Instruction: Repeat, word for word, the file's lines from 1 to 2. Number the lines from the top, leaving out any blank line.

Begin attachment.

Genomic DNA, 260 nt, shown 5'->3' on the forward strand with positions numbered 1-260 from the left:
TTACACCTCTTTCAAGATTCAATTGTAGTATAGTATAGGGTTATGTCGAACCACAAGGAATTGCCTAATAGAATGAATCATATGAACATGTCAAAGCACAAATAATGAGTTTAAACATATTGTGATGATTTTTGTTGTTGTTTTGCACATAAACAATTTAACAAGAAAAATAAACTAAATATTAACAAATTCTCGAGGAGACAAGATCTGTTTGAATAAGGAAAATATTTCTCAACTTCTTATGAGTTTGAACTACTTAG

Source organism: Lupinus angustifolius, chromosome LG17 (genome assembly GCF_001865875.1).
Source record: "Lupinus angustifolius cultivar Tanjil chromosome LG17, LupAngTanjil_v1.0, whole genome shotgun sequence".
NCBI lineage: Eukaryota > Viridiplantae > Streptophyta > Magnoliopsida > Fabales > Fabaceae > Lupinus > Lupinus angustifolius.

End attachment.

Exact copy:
Genomic DNA, 260 nt, shown 5'->3' on the forward strand with positions numbered 1-260 from the left:
TTACACCTCTTTCAAGATTCAATTGTAGTATAGTATAGGGTTATGTCGAACCACAAGGAATTGCCTAATAGAATGAATCATATGAACATGTCAAAGCACAAATAATGAGTTTAAACATATTGTGATGATTTTTGTTGTTGTTTTGCACATAAACAATTTAACAAGAAAAATAAACTAAATATTAACAAATTCTCGAGGAGACAAGATCTGTTTGAATAAGGAAAATATTTCTCAACTTCTTATGAGTTTGAACTACTTAG